It is inevitable that someday the internal hard drive will develop an anomaly and fail to boot up. This happened to me yesterday. The internal drive on my MacBook Pro is a Solid State Drive - the original from Apple. The first line of defense is to hold down the Command and R keys together when powering up the computer. This boots the computer into the Recovery mode.
Once in Recovery mode, click on Disk Utility in the window that shows up on the display. In Disk Utility, select the internal hard drive in the left column and then click on First Aid in the Tool bar. Then reboot.
Well, this didn’t fix my problem. And if it doesn’t fix yours, then the next step is to re-install the OS. This is done without losing any of your data. And again you have to boot up into the Recovery mode.
After I re-installed the OS, my computer still would not boot up. And if a re-install doesn’t fix your problem, the next step is to wipe the internal hard drive clean and re-install the OS from scratch.
To wipe the computer clean, boot up into the Recovery mode and again select Disk Utility. In Disk Utility, select your internal drive and then click on Erase in the Tool bar. There goes all your data and applications!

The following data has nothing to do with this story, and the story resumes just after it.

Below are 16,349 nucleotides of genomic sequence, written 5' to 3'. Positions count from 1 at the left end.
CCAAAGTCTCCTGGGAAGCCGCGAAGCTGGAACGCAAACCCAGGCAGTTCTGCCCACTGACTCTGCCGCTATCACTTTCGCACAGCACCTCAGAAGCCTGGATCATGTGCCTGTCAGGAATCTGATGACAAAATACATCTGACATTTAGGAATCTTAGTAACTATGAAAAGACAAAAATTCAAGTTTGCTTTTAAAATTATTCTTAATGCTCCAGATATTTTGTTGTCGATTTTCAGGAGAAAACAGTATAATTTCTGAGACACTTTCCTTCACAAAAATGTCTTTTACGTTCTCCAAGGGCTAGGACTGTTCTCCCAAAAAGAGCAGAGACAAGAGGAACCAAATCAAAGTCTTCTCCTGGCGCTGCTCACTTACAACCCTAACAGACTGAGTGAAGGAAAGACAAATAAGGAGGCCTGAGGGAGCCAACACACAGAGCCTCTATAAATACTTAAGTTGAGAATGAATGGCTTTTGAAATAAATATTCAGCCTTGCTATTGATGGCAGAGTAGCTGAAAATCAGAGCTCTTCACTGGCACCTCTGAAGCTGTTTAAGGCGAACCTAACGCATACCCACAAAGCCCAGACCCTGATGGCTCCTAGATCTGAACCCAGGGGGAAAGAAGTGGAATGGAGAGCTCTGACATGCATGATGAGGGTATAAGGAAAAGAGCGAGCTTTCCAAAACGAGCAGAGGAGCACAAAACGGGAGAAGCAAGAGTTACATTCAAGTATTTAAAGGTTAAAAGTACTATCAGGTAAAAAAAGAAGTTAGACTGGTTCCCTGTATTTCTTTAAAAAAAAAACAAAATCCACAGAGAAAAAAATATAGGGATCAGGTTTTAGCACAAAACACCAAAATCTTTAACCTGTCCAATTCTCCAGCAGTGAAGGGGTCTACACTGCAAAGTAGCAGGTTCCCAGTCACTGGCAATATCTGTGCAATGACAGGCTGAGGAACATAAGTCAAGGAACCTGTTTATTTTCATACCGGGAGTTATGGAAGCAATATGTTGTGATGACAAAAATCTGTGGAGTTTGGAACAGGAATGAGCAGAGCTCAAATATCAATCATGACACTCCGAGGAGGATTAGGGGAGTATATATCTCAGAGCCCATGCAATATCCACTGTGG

After erasing the internal drive, you now select to re-install the OS.
After the OS has been installed you need to reboot your computer. Thankfully, this time my computer did boot up. But now I was faced with a decision. Do I just pretend I have a new computer and start everything from scratch or do I attempt to recover everything from the Time Machine backup that I had been meticulously keeping? I decided to recover from the Time Machine backup. If you have not been keeping an up-to-date Time Machine backup, your only option is to start from scratch. Sorry.
Following the instructions given me on the screen after booting up my computer, I selected to restore from a Time Machine backup. The good news is that the computer was restored and it now reboots normally - and nothing was lost! Even better news is that an annoying problem I had with Mail is now gone.
So now I have to consider that there just might be something lurking in my internal drive that will someday again cause the computer to misbehave. I’m prepared to replace the 500GB SSD with a 1TB SSD should that happen again.
John R Carter Sr